Ha the anglo myth that France can only survive despite its “socialism” thanks to its ex-colonies.
Of course it is just a myth, that has nothing to do with actual figures.
Africa accounts for 6% of French exportations. ( Africa is the region in the world to which France exports the least, except for the middle east. French exportations are only 30% of its GDP. Which means that exportations to Africa are responsible for roughly 2% of France GDP.
Which is by the way less than France military budget, used mainly to help African countries not killing each other.

12 prior_approval April 11, 2014 at 1:59 pm

So, the previous post – – wasn’t good enough?

Because given the chance, the Spiegel will ride this topic until it is completely flogged.

And be thankful for anyone willing to play along.

It almost makes one think that this web site is not really all concerned with accuracy.

13 genauer April 11, 2014 at 2:47 pm

That thing is actually harmless, just the usual boiler of all available stereotypes.

You should read the other stuff of “Spiegel International” to get really agitated.

Over the years they sold the gullible non-Germans, that since Hartz IV East Germans die 2 years earlier,

that the CDU would support anti German Ukranian faschists, and much more.

Completely shameless hate peddling.

14 Das April 20, 2014 at 8:31 pm

It is spiegel online. It’s what they do. You don’t go there to get information but to get your daily dose of disinformation.

The sad fact is though that there are few German news outlets that offer english language news. Thus spiegel online has an enormous influence even on intelligent readers: They just have no alternatives.

15 Dan Weber April 11, 2014 at 5:11 pm

Maybe Germans find it interesting when someone starts annexing pieces of a country that borders Slovakia.

16 Donald Pretari April 11, 2014 at 2:09 pm

#3…I only discovered Tom Lehrer late in my college career, since which time I’ve been a devotee. Since then, as well, I’m sorry to tell Berkeley, but I wish I’d gone to Santa Cruz, which I remember as my second choice on my UC application. I’m a connoisseur of regrets.

17 Donald Pretari April 11, 2014 at 2:18 pm

“I will pay,” Lehrer responded. “It’s the least I can do, and that’s why I’m doing it.”

I wish I’d said that, and I probably will.

18 brad April 11, 2014 at 6:04 pm

My parents had “An Evening Wasted With Tom Lehrer” as one of their relatively few records, so I grew up listening to it. I rarely meet people who have ever heard of him.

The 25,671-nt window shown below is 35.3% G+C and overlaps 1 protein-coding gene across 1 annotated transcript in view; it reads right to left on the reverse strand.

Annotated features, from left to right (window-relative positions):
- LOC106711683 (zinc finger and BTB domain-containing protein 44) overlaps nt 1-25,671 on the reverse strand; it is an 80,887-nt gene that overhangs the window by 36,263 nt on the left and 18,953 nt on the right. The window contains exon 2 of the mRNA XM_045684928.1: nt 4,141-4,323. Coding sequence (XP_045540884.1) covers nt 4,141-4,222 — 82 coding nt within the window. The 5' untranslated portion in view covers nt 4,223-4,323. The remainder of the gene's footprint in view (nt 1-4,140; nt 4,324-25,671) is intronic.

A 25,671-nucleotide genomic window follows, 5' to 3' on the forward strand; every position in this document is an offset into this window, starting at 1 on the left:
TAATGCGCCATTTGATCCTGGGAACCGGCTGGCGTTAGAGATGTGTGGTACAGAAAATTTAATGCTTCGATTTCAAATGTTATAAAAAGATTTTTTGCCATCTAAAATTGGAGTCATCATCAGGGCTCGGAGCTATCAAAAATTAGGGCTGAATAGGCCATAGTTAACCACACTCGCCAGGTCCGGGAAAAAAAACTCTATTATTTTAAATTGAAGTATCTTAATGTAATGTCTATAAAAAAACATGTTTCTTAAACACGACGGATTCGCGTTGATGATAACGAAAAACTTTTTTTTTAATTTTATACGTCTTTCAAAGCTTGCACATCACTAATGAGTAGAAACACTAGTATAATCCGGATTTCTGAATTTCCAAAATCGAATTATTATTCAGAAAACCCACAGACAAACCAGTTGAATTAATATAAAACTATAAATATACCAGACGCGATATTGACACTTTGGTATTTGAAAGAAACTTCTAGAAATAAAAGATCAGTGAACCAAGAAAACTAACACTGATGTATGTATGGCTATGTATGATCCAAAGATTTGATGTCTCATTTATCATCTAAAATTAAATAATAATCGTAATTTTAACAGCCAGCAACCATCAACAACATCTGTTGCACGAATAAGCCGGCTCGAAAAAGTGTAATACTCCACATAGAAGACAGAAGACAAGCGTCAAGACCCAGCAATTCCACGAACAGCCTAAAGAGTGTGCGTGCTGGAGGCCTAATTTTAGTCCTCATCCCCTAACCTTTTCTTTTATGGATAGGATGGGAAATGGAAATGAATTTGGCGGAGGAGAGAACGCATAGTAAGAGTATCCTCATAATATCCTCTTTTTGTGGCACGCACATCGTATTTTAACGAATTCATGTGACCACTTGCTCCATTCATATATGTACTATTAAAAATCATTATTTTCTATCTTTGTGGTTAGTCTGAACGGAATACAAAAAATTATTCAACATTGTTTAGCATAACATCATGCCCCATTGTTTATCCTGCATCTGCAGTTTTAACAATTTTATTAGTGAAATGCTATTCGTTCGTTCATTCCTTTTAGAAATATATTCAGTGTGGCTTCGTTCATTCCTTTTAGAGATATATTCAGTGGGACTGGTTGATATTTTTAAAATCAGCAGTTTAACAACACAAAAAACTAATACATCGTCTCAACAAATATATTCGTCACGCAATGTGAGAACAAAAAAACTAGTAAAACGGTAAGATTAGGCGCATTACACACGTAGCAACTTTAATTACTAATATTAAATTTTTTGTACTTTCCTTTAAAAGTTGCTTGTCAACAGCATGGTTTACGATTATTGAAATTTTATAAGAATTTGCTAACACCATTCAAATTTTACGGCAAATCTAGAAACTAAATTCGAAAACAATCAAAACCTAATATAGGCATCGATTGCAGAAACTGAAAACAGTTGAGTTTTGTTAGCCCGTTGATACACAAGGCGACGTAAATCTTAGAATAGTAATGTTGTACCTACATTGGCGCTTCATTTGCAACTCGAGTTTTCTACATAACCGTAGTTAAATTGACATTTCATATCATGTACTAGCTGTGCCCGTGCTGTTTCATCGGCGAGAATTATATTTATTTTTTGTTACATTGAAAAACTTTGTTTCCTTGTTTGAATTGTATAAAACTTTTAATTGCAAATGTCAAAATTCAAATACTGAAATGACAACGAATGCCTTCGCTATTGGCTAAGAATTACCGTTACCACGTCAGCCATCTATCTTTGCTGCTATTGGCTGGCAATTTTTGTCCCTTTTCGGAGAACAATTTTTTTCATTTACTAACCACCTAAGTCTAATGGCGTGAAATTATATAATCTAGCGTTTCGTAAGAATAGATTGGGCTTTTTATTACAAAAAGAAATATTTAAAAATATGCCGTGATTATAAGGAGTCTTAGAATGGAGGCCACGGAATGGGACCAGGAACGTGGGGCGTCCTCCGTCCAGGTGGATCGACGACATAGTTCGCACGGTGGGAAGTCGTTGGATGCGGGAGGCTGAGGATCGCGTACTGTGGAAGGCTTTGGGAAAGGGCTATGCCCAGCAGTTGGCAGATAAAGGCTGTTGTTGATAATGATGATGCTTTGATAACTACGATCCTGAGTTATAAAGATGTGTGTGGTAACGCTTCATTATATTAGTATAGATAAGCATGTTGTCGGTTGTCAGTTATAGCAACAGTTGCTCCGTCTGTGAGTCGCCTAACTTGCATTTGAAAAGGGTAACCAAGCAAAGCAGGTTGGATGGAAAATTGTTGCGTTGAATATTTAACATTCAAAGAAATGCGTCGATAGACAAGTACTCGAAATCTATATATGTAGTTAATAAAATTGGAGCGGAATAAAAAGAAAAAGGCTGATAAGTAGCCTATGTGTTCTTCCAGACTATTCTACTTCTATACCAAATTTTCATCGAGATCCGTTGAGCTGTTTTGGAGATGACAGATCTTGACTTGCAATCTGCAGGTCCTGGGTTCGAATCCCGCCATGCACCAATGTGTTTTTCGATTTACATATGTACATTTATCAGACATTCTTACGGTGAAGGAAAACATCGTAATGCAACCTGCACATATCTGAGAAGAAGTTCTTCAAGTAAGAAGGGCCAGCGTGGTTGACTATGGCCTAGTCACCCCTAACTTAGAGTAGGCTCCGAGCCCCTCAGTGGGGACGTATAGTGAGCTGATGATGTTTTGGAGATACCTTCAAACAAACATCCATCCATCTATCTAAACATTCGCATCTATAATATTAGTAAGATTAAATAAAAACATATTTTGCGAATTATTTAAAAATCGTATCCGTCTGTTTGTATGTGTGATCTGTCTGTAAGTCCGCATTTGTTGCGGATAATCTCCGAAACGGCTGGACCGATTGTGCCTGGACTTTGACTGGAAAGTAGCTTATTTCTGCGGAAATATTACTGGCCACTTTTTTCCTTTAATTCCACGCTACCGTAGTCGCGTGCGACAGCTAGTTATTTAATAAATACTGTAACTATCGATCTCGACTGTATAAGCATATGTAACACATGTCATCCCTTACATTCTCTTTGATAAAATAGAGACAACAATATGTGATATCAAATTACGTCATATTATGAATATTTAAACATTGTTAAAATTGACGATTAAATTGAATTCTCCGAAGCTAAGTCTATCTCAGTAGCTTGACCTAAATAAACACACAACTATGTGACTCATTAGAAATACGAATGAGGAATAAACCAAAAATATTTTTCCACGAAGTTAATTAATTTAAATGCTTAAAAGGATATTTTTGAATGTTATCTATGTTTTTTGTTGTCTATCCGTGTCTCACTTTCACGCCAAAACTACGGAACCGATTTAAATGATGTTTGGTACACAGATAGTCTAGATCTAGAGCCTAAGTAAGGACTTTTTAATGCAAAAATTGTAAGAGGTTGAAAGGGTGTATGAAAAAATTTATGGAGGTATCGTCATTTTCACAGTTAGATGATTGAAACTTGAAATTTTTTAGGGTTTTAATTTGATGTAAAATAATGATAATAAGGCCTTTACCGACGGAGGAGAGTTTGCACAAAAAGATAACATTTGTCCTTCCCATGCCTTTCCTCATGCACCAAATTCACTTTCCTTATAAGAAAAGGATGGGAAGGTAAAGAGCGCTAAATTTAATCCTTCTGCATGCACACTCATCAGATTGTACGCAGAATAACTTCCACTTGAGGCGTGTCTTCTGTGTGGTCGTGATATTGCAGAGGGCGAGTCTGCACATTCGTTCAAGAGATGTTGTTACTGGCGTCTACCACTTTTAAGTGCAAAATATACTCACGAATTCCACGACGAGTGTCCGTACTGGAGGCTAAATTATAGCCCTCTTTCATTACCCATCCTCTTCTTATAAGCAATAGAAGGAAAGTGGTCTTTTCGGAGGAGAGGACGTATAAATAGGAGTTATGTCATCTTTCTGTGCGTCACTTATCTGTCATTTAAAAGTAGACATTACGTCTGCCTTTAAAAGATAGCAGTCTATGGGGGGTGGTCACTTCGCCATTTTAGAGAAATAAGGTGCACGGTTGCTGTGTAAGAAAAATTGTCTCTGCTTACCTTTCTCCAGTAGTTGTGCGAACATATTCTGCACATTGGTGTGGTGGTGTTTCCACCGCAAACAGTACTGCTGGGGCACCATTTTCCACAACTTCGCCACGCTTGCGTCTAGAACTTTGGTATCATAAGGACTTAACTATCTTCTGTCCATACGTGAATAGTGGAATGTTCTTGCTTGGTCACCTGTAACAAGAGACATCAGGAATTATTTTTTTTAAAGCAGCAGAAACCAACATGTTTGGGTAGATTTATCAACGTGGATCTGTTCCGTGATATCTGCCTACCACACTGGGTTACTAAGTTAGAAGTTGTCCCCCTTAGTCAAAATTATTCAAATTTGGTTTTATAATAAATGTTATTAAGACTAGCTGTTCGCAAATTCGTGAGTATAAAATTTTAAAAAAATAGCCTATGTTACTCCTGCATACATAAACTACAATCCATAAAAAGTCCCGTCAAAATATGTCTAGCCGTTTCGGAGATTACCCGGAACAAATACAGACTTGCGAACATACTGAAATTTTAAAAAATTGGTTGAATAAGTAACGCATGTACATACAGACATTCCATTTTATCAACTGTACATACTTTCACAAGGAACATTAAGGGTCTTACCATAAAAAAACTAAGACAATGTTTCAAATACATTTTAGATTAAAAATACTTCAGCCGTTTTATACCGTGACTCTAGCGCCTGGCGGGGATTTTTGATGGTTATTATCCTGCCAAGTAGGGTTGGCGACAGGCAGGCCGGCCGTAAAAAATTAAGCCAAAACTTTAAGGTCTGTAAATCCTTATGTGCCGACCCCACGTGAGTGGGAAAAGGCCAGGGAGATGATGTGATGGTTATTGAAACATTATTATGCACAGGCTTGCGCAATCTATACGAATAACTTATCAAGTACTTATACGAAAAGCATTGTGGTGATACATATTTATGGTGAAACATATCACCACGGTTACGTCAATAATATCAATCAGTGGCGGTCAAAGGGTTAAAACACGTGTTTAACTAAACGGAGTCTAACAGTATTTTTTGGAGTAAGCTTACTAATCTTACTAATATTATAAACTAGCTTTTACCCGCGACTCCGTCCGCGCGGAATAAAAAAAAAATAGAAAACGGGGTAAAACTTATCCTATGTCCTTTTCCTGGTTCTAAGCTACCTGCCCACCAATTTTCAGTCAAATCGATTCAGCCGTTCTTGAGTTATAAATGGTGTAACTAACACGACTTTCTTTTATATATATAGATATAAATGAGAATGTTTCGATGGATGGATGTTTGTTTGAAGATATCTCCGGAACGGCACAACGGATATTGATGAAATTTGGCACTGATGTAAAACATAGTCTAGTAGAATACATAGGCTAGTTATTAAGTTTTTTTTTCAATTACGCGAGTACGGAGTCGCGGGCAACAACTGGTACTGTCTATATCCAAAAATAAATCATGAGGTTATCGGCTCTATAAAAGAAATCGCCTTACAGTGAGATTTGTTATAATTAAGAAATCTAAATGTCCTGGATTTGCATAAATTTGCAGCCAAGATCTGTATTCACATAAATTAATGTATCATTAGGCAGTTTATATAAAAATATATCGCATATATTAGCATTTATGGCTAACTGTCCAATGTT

19 Marie April 11, 2014 at 7:53 pm

He’s a part of our curriculum. His elements song, his new math song — and sometimes that pigeon one. . . .

20 byomtov April 11, 2014 at 2:15 pm

But the case of epoetin alfa, a drug used to treat anemia in dialysis patients, shows that when the financial incentive is taken away, doctors may use less of the drug.

In 2011, a change by Medicare removed the 6 percent payment incentive; instead, dialysis centers were paid per overall patient treatment. The use of the drug in dialysis patients has dropped 34 percent since then, said Dennis Cotter, president of the Medical Technology and Practice Patterns Institute, a nonprofit think tank based in Bethesda, Md.

Now there’s a shocker. Why 6%? Does the cost of administering a drug vary with the drug’s price?

21 Marie April 11, 2014 at 5:35 pm

If the alternative is to pay a set fee per dose no matter the medication, that could have a worse effect.

22 Anon. April 11, 2014 at 2:23 pm

Goddamnit, I was tricked into clicking a Gawker link.

23 Benjamin Constant April 11, 2014 at 2:25 pm

This legend about the french banning email is not YET true – just bad journalism…
Give it some time that may self correct!

24 genauer April 11, 2014 at 2:49 pm

Even the FT cannot stand the obnoxious anglo prejudice about the French in this case

25 Pierre April 12, 2014 at 5:33 am

France is supposed to be lazy, so everytime there are some elements that could support this prejudice, it is grossely exagerated or even completely reinvented in the anglo news.
Same things happen with Japan. Japan is supposed to be weird, so we can read all the time articles like “New trend in Japan, Japanese women inject silicon in their forehead.” When in fact, only one person among 120 millions has done it and an article was written only about that very specific person.

26 Demento, RN April 11, 2014 at 7:13 pm

3. “I Got It From Agnes” network effects lol

27 Adam Smythe April 12, 2014 at 2:00 pm

#3 Note that the intellectual left went away and hasn’t reappeared since Lehrer. Mob rule since then.